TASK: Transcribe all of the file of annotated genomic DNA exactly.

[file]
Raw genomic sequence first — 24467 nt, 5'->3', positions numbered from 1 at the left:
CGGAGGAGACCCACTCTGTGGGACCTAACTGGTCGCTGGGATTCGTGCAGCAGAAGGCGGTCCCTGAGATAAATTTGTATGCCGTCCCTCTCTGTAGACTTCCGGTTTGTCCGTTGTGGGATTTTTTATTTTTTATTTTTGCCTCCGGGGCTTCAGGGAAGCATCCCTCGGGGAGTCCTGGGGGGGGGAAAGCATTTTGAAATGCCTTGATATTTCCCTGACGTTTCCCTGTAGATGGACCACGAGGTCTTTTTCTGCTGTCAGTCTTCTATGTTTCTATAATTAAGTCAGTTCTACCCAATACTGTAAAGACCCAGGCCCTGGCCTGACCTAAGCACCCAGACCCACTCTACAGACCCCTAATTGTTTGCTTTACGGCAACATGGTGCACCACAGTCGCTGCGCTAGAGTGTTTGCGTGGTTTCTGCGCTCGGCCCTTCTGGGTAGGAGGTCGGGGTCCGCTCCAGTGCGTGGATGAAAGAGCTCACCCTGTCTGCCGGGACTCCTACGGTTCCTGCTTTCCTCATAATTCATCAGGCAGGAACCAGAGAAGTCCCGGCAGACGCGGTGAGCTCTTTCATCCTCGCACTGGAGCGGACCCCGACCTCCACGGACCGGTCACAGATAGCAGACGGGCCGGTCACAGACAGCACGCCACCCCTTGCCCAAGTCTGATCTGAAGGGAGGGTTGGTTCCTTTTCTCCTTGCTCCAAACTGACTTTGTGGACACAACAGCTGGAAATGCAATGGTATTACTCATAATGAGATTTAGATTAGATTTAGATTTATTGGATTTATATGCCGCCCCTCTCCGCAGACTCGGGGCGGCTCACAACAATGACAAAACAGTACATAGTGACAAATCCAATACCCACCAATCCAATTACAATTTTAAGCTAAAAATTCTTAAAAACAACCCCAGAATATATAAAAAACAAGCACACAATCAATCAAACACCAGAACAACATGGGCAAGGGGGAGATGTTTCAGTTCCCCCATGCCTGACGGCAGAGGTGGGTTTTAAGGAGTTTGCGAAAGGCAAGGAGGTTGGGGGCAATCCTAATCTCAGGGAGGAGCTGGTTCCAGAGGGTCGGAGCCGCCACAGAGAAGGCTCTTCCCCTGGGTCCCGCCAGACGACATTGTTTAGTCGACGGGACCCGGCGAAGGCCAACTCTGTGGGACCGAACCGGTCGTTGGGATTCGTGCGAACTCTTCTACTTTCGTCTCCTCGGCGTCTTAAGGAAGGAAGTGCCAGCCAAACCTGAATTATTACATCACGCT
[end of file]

Raw genomic sequence first — 24467 nt, 5'->3', positions numbered from 1 at the left:
CGGAGGAGACCCACTCTGTGGGACCTAACTGGTCGCTGGGATTCGTGCAGCAGAAGGCGGTCCCTGAGATAAATTTGTATGCCGTCCCTCTCTGTAGACTTCCGGTTTGTCCGTTGTGGGATTTTTTATTTTTTATTTTTGCCTCCGGGGCTTCAGGGAAGCATCCCTCGGGGAGTCCTGGGGGGGGGAAAGCATTTTGAAATGCCTTGATATTTCCCTGACGTTTCCCTGTAGATGGACCACGAGGTCTTTTTCTGCTGTCAGTCTTCTATGTTTCTATAATTAAGTCAGTTCTACCCAATACTGTAAAGACCCAGGCCCTGGCCTGACCTAAGCACCCAGACCCACTCTACAGACCCCTAATTGTTTGCTTTACGGCAACATGGTGCACCACAGTCGCTGCGCTAGAGTGTTTGCGTGGTTTCTGCGCTCGGCCCTTCTGGGTAGGAGGTCGGGGTCCGCTCCAGTGCGTGGATGAAAGAGCTCACCCTGTCTGCCGGGACTCCTACGGTTCCTGCTTTCCTCATAATTCATCAGGCAGGAACCAGAGAAGTCCCGGCAGACGCGGTGAGCTCTTTCATCCTCGCACTGGAGCGGACCCCGACCTCCACGGACCGGTCACAGATAGCAGACGGGCCGGTCACAGACAGCACGCCACCCCTTGCCCAAGTCTGATCTGAAGGGAGGGTTGGTTCCTTTTCTCCTTGCTCCAAACTGACTTTGTGGACACAACAGCTGGAAATGCAATGGTATTACTCATAATGAGATTTAGATTAGATTTAGATTTATTGGATTTATATGCCGCCCCTCTCCGCAGACTCGGGGCGGCTCACAACAATGACAAAACAGTACATAGTGACAAATCCAATACCCACCAATCCAATTACAATTTTAAGCTAAAAATTCTTAAAAACAACCCCAGAATATATAAAAAACAAGCACACAATCAATCAAACACCAGAACAACATGGGCAAGGGGGAGATGTTTCAGTTCCCCCATGCCTGACGGCAGAGGTGGGTTTTAAGGAGTTTGCGAAAGGCAAGGAGGTTGGGGGCAATCCTAATCTCAGGGAGGAGCTGGTTCCAGAGGGTCGGAGCCGCCACAGAGAAGGCTCTTCCCCTGGGTCCCGCCAGACGACATTGTTTAGTCGACGGGACCCGGCGAAGGCCAACTCTGTGGGACCGAACCGGTCGTTGGGATTCGTGCGAACTCTTCTACTTTCGTCTCCTCGGCGTCTTAAGGAAGGAAGTGCCAGCCAAACCTGAATTATTACATCACGCT